Financial Planning, Retirement Issues


Lifetime Pension Payments or lump Sum?

July 21st, 2017 ernie Posted in Pension Plans No Comments »

Lifetime Pension Payments or lump SumShould we take a buyout which amounts to a lump sum payment or should we take a lifetime pension with benefits? There are pros and cons to both scenarios. Some people will be more comfortable with the knowledge that they will receive a fixed amount for as long as they live. While others feel better about managing their own money and having that lump sum to leave to their children as an inheritance. We will list some of the pros and cons for each. There is no right or wrong answer to this question. It really depends on the person, their situation in life and their risk tolerance.

Lifetime Pension Payments

  • Fixed pension for as long as you live
  • May include indexing for inflation
  • No perceived risk, many are guaranteed
  • You don’t need to worry about the impact of the markets
  • Cannot draw down in an emergency
  • If you die early the money is gone, payments stop
  • There is no inheritance for your children

Lump Sum Payment

  • Lump sum is paid into a registered plan
  • You have control over the investments
  • You also have control over how much is withdrawn
  • In an emergency more money can be withdrawn
  • Must take responsibility for managing into retirement
  • Must plan for lifetime withdrawals
  • Risk of running out of cash before you die
  • If you die early, all money left overs goes to your heirs
  • May lose sleep at night, do you have enough to last

As you can see there are some big advantages and disadvantages to both. Work with an advisor to assess what your payments would be in both scenarios and make the right decision for your situation and risk tolerance.

 

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How much do I need to save to retire a millionaire

November 21st, 2016 ernie Posted in Pension Plans No Comments »

How much do I need to save to retire a millionaireEveryone sometime in their lives asks the following question? How much do I need to save to retire a millionaire? The answer is not that hard to come up with. It really depends how old you are and how much you have already saved for retirement. Consumers who start early and stick to it, have an advantage. Their savings work for them and their investment income continues to build towards their retirement objective. In the following paragraphs we will give you some examples. You decide where you are and whether you can meet the objective of having a million dollars by the time you retire.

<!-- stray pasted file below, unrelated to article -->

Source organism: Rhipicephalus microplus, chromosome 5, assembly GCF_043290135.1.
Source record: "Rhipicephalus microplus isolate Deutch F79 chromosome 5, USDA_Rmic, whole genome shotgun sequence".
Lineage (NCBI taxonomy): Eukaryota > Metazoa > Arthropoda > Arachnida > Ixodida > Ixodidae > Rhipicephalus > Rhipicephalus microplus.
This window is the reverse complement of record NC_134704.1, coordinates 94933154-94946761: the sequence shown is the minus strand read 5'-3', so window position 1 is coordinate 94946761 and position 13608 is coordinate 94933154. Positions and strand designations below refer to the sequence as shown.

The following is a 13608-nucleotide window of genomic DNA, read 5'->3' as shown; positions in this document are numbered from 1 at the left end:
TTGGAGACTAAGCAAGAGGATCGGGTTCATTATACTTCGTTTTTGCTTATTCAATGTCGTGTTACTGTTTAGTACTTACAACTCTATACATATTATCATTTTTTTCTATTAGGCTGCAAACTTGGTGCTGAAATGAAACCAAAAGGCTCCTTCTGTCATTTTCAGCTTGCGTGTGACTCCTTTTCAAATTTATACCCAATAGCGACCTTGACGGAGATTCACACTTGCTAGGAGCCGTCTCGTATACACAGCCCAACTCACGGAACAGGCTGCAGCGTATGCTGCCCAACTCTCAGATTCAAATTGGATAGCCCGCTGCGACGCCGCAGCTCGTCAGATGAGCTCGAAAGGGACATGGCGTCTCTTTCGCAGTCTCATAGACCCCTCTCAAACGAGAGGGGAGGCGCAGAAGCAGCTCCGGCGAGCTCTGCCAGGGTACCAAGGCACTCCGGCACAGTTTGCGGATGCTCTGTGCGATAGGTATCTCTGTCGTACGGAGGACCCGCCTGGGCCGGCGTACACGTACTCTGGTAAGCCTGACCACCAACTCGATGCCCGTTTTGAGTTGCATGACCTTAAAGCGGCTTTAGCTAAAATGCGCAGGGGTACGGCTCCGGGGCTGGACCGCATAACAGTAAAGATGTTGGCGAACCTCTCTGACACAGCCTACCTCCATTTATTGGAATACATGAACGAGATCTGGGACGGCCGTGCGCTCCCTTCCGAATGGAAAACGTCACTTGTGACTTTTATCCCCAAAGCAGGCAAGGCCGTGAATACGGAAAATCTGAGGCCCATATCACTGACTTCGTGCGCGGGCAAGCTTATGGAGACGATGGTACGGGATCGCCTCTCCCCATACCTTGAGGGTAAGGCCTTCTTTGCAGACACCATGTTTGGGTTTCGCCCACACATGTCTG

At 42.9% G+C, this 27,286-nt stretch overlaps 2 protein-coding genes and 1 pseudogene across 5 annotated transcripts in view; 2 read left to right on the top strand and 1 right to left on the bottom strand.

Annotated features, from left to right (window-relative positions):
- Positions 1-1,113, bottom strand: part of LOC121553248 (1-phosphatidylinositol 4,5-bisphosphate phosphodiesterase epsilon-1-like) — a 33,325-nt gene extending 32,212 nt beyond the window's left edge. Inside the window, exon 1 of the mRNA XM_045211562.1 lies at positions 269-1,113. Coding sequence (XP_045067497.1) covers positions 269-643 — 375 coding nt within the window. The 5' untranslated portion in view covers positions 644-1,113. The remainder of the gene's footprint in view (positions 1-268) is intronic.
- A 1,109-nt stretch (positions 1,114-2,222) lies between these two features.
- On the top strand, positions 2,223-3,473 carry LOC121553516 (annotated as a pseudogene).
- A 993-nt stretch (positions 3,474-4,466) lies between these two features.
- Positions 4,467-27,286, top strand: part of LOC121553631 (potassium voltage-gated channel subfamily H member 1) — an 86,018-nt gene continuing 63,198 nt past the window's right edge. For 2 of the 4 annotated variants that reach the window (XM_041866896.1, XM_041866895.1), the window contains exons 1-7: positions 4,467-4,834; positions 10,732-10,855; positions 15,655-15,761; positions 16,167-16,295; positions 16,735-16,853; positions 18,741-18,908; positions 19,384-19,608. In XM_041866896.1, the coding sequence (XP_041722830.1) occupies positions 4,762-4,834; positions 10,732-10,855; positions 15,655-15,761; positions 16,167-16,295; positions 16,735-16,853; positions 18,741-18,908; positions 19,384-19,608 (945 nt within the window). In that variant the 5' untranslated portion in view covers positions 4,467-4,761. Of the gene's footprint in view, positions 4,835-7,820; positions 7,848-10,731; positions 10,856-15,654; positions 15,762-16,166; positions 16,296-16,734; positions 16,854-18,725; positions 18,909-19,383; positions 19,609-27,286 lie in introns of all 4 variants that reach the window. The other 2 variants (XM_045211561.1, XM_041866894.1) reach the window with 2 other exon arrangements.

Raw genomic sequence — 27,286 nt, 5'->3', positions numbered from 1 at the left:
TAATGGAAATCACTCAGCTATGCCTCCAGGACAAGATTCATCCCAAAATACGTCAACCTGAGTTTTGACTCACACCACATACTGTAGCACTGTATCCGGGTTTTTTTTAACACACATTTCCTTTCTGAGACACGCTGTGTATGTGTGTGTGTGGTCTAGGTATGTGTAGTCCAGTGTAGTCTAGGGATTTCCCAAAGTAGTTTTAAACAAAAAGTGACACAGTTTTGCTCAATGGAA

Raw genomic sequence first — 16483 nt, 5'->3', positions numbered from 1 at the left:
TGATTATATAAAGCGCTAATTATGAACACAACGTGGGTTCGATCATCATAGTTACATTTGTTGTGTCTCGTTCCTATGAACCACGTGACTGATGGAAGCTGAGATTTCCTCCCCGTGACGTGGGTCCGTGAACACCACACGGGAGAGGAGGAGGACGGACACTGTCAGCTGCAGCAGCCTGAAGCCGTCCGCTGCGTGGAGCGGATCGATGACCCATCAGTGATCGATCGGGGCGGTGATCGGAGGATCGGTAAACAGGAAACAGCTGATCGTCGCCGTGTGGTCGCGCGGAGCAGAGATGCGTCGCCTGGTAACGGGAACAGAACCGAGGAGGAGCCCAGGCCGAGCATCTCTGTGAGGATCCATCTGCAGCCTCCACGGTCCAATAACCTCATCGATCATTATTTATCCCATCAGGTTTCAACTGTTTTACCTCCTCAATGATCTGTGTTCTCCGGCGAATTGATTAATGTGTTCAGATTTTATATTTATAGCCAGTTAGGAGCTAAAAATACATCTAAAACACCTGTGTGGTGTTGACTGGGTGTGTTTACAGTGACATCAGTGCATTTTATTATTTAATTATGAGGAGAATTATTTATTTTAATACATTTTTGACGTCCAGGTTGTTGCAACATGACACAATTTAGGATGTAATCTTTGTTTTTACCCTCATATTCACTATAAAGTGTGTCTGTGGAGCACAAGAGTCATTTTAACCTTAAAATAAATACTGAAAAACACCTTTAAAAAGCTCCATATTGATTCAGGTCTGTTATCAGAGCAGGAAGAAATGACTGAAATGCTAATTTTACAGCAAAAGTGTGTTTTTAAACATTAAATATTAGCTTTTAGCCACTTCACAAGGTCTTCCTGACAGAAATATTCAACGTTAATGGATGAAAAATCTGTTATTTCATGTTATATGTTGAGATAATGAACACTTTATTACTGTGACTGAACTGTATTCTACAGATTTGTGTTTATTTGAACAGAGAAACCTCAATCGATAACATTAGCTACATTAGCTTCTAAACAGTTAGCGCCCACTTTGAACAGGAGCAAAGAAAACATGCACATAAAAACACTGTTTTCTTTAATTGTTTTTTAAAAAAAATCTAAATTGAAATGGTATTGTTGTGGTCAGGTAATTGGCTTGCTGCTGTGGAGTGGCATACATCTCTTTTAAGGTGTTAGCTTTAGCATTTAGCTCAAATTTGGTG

How much do I need to save to retire a millionaire

Assuming a 10% average annual rate of return which is the historical average of the S&P 500. Assume you are going to 40  years, a 25-year-old could build a $1 million retirement nest egg by saving just $175 a month in their investment accounts. Their total contributions over those 40 years would amount to less than 10% of that total, just $84,000. All the rest would come from the income from your investments.

If you are 35-years old and starting from scratch, your monthly contributions would have to be more than twice as great as a 25-year-old’s. Saving $470 each month in your retirement investment accounts over the next 30 years will yield $1 million, assuming the average 10% annual rate of return. Your total contribution over the years would be $169,000.

At 45, if you’re starting from scratch, then your monthly payments will need to be significantly higher. To reach $1 million by age 65 with 10% annual growth, you’ll need to contribute $1,330 a month. Your total contribution will be about $319,000.

As you can see it pays to start early! During your 40’s and 50’s it can be your prime earning time where you make the most money. However what if you get laid off or there is a health issue. Or perhaps you don’t like your boss. Would you not like to have the flexibility to make your own decision regarding when you retire. Start saving now!

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Don’t count on a pension to stay afloat in retirement

January 30th, 2015 ernie Posted in Pension Plans No Comments »

Don't count on a pension to stay afloat in retirementYour 40 years old, have worked for the same company for the past 20 years and expect to retire with a full pension around 55 or 60 years of age. Is this a good assumption to make and can you depend on your company to do the right thing when the economy gets difficult? The sad reality is that layoffs, down sizing, right sizing or what ever you want to call it are a reality for many consumers.Don’t count on a pension to stay afloat in retirement.

When it happens at age 40 or older it can be difficult to recover the same wage level and also prepare for retirement when you have to use some of your savings to get by while you look for a job.This is the reality for many Americans and the answer is that you have to assume that it will happen and plan for it and not count on a pension to stay afloat in retirement. If you are one of the fortunate few that do not get laid off or otherwise lose your job, then the plans you put in place are a huge bonus towards your retirement and will allow you to do far more than you ever planned in retirement.